‘The Hughleys’ (1998-2002)
Two decades before Black-ish tackled a similar premise, The Hughleys featured a family that lives in a predominantly white neighborhood — in this case, after the dad, played by D.L. Hughley, develops the family’s vending machine business to the point that the family can move out of south Central Los Angeles. Trying to fit in while remaining true to their roots leads to some funny interactions with his white and Korean neighbors.
‘Kenan & Kel’ (1996-2000)
Kenan Thompson and Kel Mitchell were Nickelodeon‘s first black sitcom stars, having landed their own show when producers saw them joking around on the set of All That when they were series regulars. Their chemistry made for a very funny show about the pair’s hijinks and escapades, and the show also launched the career of Kenan, who is now on Saturday Night Live.
NBC/Quincy Jones-David Salzman Entertainment
‘In The House’ (1995-1999)
It wasn’t the world’s best sitcom, but hey, LL Cool J has always been a snack. We got our fill watching him in In The House, playing a former professional football star who has to rent out rooms in his mansion to make ends meet.
Buena Vista Television/Disney Channel
‘The Famous Jett Jackson’ (1998-2001)
This show had just 65 episodes but has a special place in our hearts as the first Disney Channel show to feature a black actor as the lead. The immensely talented and magnetic Lee Thompson Young starred as Jett Jackson, a kid who tries to live a normal life when he’s not filming. Thompson tragically died at age 29, after struggling with bipolar disorder and depression, but the heartwarming show lives on.
WB Television Network
‘The Jamie Foxx Show’ (1996-2001)
Fresh off the groundbreaking comedy sketch show In Living Color and before he becoming an movie star, Jamie Foxx starred as an aspiring actor who works at his relatives’ hotel. The laughs are kinda cheap in The Jamie Foxx Show (who doesn’t need that every once in a while?), but there are some memorable moments in which Jamie and guest stars sing and play onstage together — which actually foreshadow Jamie’s Oscar-winning role as Ray Charles in the movie Ray.
WB Television Network
‘The Wayans Bros.’ (1995-1999)
In Living Color, it’s not, but this sitcom from younger Wayans siblings Shawn and Marlon is still simple fun that doesn’t require too many brain cells — and that can be a good thing. So, despite being canceled abruptly after five seasons and not given a chance to wrap up the series, The Wayans Bros. has lived on and on in syndication, a favorite whenever we catch it while flipping channels. It centers around the brothers characters (Shawn is the conservative one, Marlon — what else — the clown), who live in Harlem and are just trying to make it in this world. It may not be Emmy-winning material, but it’s still a great de-stressor.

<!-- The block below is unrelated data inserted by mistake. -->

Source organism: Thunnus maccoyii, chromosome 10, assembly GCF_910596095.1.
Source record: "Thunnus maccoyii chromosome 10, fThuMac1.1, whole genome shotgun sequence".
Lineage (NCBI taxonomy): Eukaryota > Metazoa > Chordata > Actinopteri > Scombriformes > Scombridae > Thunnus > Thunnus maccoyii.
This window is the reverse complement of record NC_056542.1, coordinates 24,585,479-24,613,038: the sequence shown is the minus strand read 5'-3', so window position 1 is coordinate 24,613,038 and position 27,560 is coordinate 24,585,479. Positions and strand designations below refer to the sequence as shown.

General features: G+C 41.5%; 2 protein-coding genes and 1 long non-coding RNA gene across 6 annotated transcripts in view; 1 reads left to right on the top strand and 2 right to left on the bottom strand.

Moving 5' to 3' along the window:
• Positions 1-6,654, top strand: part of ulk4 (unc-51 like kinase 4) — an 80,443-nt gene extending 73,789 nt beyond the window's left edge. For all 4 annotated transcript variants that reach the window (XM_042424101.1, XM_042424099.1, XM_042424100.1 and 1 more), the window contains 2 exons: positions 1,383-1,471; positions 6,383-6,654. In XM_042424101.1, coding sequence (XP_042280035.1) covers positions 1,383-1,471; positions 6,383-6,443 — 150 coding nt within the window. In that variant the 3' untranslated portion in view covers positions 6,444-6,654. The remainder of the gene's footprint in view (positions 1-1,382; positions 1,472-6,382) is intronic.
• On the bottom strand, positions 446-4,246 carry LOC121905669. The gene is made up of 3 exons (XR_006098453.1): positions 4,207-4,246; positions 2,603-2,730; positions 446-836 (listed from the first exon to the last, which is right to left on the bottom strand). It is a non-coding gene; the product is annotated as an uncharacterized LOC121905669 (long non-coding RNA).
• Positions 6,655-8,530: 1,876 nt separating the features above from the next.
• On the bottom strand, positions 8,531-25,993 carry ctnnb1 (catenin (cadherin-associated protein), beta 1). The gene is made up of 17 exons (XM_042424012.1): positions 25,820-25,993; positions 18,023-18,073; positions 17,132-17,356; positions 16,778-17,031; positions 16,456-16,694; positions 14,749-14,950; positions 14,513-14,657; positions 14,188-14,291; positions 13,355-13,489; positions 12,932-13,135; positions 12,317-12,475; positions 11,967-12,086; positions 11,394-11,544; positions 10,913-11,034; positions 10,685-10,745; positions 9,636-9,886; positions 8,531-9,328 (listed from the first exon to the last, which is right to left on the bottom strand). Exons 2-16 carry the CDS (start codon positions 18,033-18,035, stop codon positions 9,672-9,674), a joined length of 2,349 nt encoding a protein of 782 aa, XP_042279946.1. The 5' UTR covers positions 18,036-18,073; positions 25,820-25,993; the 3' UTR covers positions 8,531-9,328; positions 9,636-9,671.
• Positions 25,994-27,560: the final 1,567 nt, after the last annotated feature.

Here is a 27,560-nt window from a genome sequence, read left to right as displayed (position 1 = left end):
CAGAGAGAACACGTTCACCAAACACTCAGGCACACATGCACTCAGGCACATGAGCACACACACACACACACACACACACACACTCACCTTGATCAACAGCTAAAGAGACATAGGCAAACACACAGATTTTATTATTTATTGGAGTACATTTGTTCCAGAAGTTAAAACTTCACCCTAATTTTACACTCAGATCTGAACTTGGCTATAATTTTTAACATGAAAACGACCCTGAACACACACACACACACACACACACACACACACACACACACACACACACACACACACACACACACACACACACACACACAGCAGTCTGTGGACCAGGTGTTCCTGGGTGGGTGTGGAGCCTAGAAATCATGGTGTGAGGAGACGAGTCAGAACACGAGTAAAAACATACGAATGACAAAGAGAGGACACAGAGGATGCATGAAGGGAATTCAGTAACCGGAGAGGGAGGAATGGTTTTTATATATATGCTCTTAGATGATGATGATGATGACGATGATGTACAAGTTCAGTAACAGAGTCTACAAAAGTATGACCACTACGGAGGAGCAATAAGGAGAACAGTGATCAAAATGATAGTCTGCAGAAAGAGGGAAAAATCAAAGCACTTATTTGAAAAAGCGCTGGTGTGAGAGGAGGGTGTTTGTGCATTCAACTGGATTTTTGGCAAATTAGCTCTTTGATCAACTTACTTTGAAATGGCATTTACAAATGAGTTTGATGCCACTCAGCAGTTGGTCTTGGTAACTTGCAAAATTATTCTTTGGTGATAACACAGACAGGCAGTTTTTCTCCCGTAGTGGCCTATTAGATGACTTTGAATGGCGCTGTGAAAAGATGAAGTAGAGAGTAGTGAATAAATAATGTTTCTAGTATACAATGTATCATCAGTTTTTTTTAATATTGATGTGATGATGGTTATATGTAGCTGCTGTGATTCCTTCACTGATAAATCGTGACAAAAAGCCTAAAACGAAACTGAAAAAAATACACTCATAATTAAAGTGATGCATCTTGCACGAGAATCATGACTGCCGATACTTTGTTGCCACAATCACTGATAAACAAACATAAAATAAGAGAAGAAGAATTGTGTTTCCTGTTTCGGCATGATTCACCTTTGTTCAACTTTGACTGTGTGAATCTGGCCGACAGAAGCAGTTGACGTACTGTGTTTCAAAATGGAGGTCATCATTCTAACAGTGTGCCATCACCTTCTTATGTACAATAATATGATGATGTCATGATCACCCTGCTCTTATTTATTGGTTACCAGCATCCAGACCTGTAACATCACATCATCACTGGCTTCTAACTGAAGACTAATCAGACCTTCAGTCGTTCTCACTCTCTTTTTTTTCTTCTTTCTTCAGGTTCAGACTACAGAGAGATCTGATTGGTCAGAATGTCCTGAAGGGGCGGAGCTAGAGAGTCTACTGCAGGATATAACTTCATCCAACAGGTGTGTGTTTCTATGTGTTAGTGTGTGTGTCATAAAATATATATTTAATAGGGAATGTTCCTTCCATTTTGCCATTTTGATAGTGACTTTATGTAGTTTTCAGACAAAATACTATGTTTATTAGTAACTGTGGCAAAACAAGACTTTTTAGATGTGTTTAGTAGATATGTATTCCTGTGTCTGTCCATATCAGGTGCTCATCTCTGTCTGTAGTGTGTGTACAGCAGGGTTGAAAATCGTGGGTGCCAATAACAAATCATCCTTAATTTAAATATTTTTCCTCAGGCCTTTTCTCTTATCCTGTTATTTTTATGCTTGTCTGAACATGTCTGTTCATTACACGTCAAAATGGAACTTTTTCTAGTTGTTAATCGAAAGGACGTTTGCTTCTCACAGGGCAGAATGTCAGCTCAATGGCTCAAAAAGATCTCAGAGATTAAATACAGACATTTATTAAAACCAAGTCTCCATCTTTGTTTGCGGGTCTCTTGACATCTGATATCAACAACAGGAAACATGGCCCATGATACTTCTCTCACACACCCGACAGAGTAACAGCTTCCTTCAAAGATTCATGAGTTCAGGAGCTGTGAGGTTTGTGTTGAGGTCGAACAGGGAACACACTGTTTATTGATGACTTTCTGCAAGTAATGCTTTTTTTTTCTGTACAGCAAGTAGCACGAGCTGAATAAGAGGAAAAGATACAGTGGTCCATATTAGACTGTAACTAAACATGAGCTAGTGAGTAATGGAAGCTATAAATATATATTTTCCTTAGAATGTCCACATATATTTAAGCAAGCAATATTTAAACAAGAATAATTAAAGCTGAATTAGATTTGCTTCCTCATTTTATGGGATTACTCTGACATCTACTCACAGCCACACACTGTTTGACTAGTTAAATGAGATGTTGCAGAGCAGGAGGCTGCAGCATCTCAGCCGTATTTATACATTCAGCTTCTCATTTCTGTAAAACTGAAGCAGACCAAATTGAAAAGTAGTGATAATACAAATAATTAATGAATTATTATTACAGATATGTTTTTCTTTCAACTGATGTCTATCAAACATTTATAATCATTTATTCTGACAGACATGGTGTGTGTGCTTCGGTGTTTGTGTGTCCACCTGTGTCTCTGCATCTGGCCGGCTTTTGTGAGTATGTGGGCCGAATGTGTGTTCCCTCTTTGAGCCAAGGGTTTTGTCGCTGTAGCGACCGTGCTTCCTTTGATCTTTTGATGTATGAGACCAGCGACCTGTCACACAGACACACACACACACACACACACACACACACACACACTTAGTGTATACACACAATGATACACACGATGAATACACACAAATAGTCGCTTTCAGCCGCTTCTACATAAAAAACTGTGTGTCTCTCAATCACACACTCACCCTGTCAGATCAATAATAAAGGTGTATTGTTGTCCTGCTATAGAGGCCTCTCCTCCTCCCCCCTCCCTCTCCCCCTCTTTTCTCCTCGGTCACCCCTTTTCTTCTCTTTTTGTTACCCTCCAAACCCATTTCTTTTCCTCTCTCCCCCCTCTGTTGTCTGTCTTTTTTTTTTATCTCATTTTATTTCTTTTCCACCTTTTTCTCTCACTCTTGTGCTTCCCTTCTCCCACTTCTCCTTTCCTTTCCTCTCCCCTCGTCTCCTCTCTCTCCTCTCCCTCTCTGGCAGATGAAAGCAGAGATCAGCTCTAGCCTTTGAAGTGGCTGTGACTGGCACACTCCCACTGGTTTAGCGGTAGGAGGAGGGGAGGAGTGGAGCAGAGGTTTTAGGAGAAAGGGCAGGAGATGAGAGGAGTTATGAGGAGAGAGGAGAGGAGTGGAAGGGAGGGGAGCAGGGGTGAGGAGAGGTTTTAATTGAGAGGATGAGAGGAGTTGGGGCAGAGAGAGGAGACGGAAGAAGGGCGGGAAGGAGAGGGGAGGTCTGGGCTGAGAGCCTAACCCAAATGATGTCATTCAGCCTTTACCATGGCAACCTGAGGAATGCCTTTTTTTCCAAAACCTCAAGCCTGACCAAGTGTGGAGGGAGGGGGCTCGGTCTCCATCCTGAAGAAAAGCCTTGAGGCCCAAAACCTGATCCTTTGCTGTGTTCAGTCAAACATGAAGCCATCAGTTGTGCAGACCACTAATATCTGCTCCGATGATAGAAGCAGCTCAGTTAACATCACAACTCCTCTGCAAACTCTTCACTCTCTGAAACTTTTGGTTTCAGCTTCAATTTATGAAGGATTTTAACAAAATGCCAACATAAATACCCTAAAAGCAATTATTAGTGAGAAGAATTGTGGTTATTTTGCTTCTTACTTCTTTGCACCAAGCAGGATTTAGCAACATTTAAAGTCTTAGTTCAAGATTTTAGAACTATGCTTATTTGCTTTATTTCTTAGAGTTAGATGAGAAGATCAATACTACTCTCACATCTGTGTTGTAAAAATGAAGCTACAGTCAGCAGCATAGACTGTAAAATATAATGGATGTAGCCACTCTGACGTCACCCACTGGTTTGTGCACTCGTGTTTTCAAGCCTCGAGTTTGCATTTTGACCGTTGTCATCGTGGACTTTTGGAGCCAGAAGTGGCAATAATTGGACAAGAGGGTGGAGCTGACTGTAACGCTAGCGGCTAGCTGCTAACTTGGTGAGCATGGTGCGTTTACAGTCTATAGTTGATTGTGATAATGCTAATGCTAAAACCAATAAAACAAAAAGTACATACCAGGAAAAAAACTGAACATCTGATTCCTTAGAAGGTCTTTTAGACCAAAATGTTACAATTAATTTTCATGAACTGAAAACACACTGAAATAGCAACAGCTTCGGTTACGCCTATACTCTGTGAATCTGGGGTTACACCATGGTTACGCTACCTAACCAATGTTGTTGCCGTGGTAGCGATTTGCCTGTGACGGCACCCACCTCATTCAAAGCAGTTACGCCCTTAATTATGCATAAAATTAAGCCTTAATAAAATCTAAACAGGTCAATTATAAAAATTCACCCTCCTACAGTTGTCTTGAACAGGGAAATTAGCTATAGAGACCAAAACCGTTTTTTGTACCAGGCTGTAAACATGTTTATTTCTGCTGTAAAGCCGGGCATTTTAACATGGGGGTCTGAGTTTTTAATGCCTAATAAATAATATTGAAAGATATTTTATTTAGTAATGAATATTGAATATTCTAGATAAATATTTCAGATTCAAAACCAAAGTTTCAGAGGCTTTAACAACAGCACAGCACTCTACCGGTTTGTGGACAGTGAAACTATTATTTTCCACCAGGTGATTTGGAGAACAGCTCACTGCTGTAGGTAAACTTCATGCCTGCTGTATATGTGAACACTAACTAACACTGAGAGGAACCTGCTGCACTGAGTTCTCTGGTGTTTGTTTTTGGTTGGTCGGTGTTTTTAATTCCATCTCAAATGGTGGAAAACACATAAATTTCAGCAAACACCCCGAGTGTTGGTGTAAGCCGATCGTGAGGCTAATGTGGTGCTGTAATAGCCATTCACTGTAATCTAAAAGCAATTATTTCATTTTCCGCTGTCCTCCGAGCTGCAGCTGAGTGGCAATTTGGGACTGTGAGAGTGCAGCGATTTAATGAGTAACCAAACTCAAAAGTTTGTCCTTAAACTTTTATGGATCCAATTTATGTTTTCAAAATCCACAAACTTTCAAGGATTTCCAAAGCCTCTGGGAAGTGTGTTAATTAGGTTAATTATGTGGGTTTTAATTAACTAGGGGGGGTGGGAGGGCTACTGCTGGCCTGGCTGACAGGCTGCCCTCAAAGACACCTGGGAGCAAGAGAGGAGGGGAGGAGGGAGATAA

‘The Parent ‘Hood’ (1995-1999)
One of the four original Wednesday night shows that helped launched the WB (The Wayans Bros was another), this is one of the black ’90s sitcoms that are available on several streaming services (Hulu, YouTubeTV, Stars). In Cosby Show*-esque manner, *The Parent ‘Hood featured an upper middle class family made up of a college professor (Robert Townsend), his law-student wife, and their four kids. What sets the show apart are the whimsical fantasy sequences that the dad dreams up to help him solve family issues in a creative and unexpected way.
‘The Parkers’ (1999-2004)
It’s no surprise that one of the most down-to-earth black sitcoms from the ’90s starred Mo’Nique as a single mom who dropped out of high school to raise her baby. When her grown daughter (Countess Vaughn, playing the same character she did on Moesha) starts college, so does she. The story of their evolving relationship as students and adults leads to a lot of laughs, and so does any time that Mo’Nique lets her salty tongue loose on someone.
Ron Galella, Ltd./Ron Galella Collection via Getty Image
Before Charles S. Dutton went on to win three Emmys for his work on other shows, he starred in this underrated and brief series that was fairly typical sitcom until the second season, which aired each episode live. Roc was a treat because Dutton and several of the other cast members were trained stage actors.